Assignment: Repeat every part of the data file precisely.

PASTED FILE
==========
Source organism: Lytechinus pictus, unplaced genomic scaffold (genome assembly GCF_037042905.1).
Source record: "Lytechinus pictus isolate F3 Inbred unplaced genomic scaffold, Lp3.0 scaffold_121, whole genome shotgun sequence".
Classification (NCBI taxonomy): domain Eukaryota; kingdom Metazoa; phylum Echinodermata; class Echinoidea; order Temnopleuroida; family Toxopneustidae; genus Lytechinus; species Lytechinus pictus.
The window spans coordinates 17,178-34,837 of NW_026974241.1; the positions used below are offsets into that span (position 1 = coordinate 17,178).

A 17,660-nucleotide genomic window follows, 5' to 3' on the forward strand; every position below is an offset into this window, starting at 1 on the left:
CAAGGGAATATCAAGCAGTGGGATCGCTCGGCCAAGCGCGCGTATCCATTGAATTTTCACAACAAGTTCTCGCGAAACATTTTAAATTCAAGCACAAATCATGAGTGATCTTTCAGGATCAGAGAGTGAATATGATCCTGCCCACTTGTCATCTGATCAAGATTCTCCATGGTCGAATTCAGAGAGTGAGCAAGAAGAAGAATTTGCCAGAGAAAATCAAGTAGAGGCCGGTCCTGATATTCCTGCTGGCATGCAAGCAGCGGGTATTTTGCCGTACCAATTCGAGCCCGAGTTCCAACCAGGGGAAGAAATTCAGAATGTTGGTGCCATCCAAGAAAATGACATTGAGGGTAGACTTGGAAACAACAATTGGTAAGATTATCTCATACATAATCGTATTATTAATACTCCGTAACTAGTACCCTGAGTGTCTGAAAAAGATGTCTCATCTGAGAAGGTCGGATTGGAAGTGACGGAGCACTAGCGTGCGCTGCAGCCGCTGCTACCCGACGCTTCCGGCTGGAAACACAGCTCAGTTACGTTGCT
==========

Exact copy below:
Source organism: Lytechinus pictus, unplaced genomic scaffold (genome assembly GCF_037042905.1).
Source record: "Lytechinus pictus isolate F3 Inbred unplaced genomic scaffold, Lp3.0 scaffold_121, whole genome shotgun sequence".
Classification (NCBI taxonomy): domain Eukaryota; kingdom Metazoa; phylum Echinodermata; class Echinoidea; order Temnopleuroida; family Toxopneustidae; genus Lytechinus; species Lytechinus pictus.
The window spans coordinates 17,178-34,837 of NW_026974241.1; the positions used below are offsets into that span (position 1 = coordinate 17,178).

A 17,660-nucleotide genomic window follows, 5' to 3' on the forward strand; every position below is an offset into this window, starting at 1 on the left:
CAAGGGAATATCAAGCAGTGGGATCGCTCGGCCAAGCGCGCGTATCCATTGAATTTTCACAACAAGTTCTCGCGAAACATTTTAAATTCAAGCACAAATCATGAGTGATCTTTCAGGATCAGAGAGTGAATATGATCCTGCCCACTTGTCATCTGATCAAGATTCTCCATGGTCGAATTCAGAGAGTGAGCAAGAAGAAGAATTTGCCAGAGAAAATCAAGTAGAGGCCGGTCCTGATATTCCTGCTGGCATGCAAGCAGCGGGTATTTTGCCGTACCAATTCGAGCCCGAGTTCCAACCAGGGGAAGAAATTCAGAATGTTGGTGCCATCCAAGAAAATGACATTGAGGGTAGACTTGGAAACAACAATTGGTAAGATTATCTCATACATAATCGTATTATTAATACTCCGTAACTAGTACCCTGAGTGTCTGAAAAAGATGTCTCATCTGAGAAGGTCGGATTGGAAGTGACGGAGCACTAGCGTGCGCTGCAGCCGCTGCTACCCGACGCTTCCGGCTGGAAACACAGCTCAGTTACGTTGCT